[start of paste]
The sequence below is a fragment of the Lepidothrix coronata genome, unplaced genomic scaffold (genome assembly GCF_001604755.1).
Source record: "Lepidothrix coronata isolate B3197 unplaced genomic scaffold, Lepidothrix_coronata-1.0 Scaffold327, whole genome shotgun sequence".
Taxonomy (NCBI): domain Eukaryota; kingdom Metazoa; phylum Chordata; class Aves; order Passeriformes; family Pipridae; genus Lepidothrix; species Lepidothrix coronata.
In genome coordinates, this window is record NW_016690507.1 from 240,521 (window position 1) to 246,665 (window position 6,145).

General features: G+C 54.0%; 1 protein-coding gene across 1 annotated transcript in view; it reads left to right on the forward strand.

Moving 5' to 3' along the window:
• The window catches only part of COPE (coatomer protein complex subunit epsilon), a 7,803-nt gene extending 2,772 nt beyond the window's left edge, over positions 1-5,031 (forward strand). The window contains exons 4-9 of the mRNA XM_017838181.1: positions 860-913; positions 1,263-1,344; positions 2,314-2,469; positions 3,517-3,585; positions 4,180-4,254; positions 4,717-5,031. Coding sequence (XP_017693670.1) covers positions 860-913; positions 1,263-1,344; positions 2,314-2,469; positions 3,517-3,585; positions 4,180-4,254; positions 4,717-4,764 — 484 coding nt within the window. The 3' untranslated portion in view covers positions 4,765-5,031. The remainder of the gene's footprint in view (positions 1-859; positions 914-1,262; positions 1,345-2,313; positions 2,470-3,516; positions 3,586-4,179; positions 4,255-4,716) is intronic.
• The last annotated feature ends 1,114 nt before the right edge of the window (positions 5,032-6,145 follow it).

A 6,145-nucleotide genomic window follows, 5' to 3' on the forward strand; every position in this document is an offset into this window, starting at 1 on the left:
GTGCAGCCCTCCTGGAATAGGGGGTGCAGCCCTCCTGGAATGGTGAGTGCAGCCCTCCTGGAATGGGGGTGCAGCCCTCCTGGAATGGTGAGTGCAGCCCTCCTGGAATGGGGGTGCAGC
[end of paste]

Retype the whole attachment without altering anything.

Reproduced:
The sequence below is a fragment of the Lepidothrix coronata genome, unplaced genomic scaffold (genome assembly GCF_001604755.1).
Source record: "Lepidothrix coronata isolate B3197 unplaced genomic scaffold, Lepidothrix_coronata-1.0 Scaffold327, whole genome shotgun sequence".
Taxonomy (NCBI): domain Eukaryota; kingdom Metazoa; phylum Chordata; class Aves; order Passeriformes; family Pipridae; genus Lepidothrix; species Lepidothrix coronata.
In genome coordinates, this window is record NW_016690507.1 from 240,521 (window position 1) to 246,665 (window position 6,145).

General features: G+C 54.0%; 1 protein-coding gene across 1 annotated transcript in view; it reads left to right on the forward strand.

Moving 5' to 3' along the window:
• The window catches only part of COPE (coatomer protein complex subunit epsilon), a 7,803-nt gene extending 2,772 nt beyond the window's left edge, over positions 1-5,031 (forward strand). The window contains exons 4-9 of the mRNA XM_017838181.1: positions 860-913; positions 1,263-1,344; positions 2,314-2,469; positions 3,517-3,585; positions 4,180-4,254; positions 4,717-5,031. Coding sequence (XP_017693670.1) covers positions 860-913; positions 1,263-1,344; positions 2,314-2,469; positions 3,517-3,585; positions 4,180-4,254; positions 4,717-4,764 — 484 coding nt within the window. The 3' untranslated portion in view covers positions 4,765-5,031. The remainder of the gene's footprint in view (positions 1-859; positions 914-1,262; positions 1,345-2,313; positions 2,470-3,516; positions 3,586-4,179; positions 4,255-4,716) is intronic.
• The last annotated feature ends 1,114 nt before the right edge of the window (positions 5,032-6,145 follow it).

A 6,145-nucleotide genomic window follows, 5' to 3' on the forward strand; every position in this document is an offset into this window, starting at 1 on the left:
GTGCAGCCCTCCTGGAATAGGGGGTGCAGCCCTCCTGGAATGGTGAGTGCAGCCCTCCTGGAATGGGGGTGCAGCCCTCCTGGAATGGTGAGTGCAGCCCTCCTGGAATGGGGGTGCAGC